There is a fine line between Saturday night and Sunday morning, as Jimmy Buffett once sang. And so it was at the rain-delayed Bank of America 500.
Originally scheduled to be run on a wet and nasty Saturday night, the race was postponed until Sunday. Those who headed back out to the track on Sunday morning found themselves bathed in sunshine and eventually would see Joey Logano dominate and win.
Sunday was a perfect October day in terms of the weather, but not so much in terms of the race. A green-flag pass for the lead at Charlotte Motor Speedway has become as rare a sight as Danica Patrick finishing in the top 10.
This is a track where NASCAR’s new low downforce package cannot come soon enough. That package has been experimented with at other tracks this year and absolutely must be instituted for all of the Charlotte events in 2016 to improve the mediocre racing. What you generally had for this race was 43 cars out for a no-passing-allowed Sunday drive – albeit at 185 mph.
“Just extremely hard to pass,” said Kevin Harvick, who finished second.
“It was so hard to pass out there today,” third-place finisher Martin Truex Jr. said. “Nearly impossible.”
Still, if you had gotten drenched with rain like so many of the people at the track had on Saturday, you would happily take a humdrum race on a sunny day over no race at all.
Certainly, Logano and his teammates were happy. Handed a spectacular car by crew chief Todd Gordon, Logano led 227 of 334 laps. It felt like more than that, as Logano found a home in clean air on the very lowest part of the track.
“I was pretty much like a catfish today,” Logano said. “I was just on the bottom.”
Although the racing itself was forgettable, it did bring the cream to the top. Three of the top four finishers – Logano, Harvick and fourth-place finisher Denny Hamlin – all made the Chase’s final four at Homestead in 2014. Of the top nine finishers Sunday, eight are currently competing in this year’s Chase.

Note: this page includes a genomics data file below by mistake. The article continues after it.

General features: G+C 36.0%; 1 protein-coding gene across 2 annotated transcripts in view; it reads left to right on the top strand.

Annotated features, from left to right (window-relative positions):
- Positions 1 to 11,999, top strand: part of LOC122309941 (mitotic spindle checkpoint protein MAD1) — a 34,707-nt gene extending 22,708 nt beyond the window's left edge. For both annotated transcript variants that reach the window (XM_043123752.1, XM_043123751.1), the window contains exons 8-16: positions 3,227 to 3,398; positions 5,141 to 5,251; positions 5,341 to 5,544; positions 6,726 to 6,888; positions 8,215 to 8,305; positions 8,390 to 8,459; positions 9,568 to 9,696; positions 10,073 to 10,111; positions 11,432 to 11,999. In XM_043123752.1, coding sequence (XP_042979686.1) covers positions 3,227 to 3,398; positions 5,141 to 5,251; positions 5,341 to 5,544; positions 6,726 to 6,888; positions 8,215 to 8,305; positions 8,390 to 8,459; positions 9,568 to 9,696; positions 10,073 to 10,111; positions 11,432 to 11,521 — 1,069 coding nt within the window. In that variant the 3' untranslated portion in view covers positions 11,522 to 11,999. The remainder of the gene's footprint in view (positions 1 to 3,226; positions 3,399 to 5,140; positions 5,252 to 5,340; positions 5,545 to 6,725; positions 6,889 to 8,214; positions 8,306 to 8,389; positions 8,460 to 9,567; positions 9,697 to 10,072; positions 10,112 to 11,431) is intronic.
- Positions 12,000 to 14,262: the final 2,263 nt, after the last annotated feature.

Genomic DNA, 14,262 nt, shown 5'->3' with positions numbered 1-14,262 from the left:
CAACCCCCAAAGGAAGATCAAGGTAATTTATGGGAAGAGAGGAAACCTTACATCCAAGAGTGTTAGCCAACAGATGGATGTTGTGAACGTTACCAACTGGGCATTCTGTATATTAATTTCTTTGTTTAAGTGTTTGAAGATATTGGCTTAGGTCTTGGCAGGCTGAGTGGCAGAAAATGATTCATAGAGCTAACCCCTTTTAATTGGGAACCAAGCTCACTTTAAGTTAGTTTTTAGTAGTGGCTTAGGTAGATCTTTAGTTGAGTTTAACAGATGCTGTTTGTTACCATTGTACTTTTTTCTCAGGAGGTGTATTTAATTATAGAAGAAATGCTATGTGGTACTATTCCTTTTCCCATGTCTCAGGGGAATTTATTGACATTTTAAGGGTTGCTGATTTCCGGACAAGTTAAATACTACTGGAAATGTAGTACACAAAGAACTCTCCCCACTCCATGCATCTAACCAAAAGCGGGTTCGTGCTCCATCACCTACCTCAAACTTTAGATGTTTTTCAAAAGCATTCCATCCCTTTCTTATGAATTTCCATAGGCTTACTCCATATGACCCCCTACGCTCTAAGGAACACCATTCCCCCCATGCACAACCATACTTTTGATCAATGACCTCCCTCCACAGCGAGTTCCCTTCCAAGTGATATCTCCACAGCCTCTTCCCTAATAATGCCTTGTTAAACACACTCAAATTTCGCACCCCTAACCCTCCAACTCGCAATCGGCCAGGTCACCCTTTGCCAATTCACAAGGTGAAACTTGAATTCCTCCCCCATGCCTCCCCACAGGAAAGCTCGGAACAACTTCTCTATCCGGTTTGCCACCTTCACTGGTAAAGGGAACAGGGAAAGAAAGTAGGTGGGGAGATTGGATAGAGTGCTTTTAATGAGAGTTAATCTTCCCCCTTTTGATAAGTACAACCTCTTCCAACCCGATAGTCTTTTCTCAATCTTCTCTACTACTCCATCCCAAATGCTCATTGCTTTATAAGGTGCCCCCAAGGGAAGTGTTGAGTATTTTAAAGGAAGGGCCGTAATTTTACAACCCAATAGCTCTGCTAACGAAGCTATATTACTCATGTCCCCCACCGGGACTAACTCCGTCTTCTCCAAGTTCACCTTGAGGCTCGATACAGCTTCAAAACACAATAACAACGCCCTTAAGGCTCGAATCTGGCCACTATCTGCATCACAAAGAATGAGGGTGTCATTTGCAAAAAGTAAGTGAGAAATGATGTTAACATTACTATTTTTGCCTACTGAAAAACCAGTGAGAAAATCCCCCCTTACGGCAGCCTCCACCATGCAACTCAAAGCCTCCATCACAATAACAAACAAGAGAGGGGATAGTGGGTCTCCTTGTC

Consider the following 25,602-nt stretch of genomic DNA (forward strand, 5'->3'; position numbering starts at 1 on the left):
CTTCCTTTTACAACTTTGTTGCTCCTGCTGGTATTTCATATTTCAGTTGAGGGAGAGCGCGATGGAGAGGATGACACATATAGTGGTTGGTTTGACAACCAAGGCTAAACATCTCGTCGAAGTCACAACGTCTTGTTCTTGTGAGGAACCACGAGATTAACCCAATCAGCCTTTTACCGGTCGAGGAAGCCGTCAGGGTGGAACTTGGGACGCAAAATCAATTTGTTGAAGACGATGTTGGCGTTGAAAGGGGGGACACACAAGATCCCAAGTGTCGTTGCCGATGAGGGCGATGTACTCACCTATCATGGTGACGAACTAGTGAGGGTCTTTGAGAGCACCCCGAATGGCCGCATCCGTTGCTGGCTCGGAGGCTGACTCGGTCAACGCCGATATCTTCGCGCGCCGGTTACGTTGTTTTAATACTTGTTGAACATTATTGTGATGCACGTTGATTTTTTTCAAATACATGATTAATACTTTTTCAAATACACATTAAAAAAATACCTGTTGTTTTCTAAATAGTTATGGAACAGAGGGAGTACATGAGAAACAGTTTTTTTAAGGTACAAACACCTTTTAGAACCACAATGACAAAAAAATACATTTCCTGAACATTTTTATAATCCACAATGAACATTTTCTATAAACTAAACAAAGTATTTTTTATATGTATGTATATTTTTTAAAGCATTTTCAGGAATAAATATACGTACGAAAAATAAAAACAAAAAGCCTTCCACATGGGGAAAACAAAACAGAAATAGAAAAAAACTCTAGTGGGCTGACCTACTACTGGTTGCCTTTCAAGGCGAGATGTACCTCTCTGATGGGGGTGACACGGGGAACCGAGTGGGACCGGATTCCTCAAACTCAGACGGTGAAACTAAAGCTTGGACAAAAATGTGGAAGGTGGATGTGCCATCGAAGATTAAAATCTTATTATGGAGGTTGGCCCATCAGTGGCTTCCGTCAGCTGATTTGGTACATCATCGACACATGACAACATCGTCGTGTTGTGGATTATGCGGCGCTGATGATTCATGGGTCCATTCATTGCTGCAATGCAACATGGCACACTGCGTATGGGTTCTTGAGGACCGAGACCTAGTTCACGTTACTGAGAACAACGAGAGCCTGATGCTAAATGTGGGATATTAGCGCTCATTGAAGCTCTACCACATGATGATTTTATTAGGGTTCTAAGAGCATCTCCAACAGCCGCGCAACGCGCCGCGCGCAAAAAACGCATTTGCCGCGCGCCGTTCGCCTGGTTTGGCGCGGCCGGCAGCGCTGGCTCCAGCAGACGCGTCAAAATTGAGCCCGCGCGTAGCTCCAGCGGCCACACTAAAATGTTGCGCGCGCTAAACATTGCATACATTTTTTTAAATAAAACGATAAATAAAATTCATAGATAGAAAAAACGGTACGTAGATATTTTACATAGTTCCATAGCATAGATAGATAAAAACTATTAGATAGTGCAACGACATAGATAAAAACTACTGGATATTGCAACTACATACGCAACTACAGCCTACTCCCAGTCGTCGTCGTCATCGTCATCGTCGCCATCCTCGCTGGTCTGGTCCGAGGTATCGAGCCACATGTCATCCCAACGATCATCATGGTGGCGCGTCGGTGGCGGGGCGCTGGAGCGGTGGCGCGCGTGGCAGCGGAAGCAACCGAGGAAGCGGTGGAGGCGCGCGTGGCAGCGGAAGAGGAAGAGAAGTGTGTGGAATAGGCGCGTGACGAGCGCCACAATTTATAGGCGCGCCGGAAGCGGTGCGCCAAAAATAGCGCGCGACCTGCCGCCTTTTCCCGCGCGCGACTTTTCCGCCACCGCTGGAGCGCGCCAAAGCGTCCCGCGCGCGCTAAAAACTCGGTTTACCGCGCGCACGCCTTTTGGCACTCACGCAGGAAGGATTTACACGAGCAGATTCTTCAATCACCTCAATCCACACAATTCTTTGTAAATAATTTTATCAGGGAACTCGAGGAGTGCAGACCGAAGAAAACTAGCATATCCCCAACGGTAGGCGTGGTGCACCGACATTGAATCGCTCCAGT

Only Logano, however, by virtue of this win has a guaranteed spot in the next round as the playoff field begins culling itself from 12 drivers to eight. Races at Kansas and at the notoriously fickle Talladega remain before the next cut is made.
“Logano is the only one that’s going to sleep for the next two weeks,” Truex said.
The modest crowd at the speedway Sunday did not see a lot of good things from several of the fan favorites. Jeff Gordon finished a respectable eighth in his last race at CMS but never really contended. Jimmie Johnson had engine trouble and, after briefly leading, was 39th. “It’s a bummer,” Johnson said.
Dale Earnhardt Jr. kept glancing his car off the wall – “I lost count of how many times we hit it,” he said – and was 28th.
Meanwhile, the No. 22 Ford was cruising to a victory that would have only been in jeopardy had there been a late caution flag. There wasn’t. Logano, 25, won for the fourth time this season. It may well come down to Logano and Harvick in late November for the title.
Harvick, the defending champion, remains as good a driver under pressure as there is in NASCAR. As Roger Penske, owner of Logano’s No. 22 Ford, said Sunday: “When you can beat the 4 car [driven by Harvick] any day, any time, that’s a big deal for us.”
But Harvick couldn’t catch Logano in the final laps. And by the time Logano stood on his car, brandished his steering wheel and screamed in Victory Lane, there was no doubt who the two kings of this day were: The sunshine and Logano.
1. Joey Logano
2. Kevin Harvick
3. Martin Truex Jr.
4. Denny Hamlin
5. Kurt Busch
6. Carl Edwards
7. Jeff Gordon
8. Brad Keselowski
9. Ryan Newman
10. Kyle Busch
11. Dale Earnhardt Jr.
12. Matt Kenseth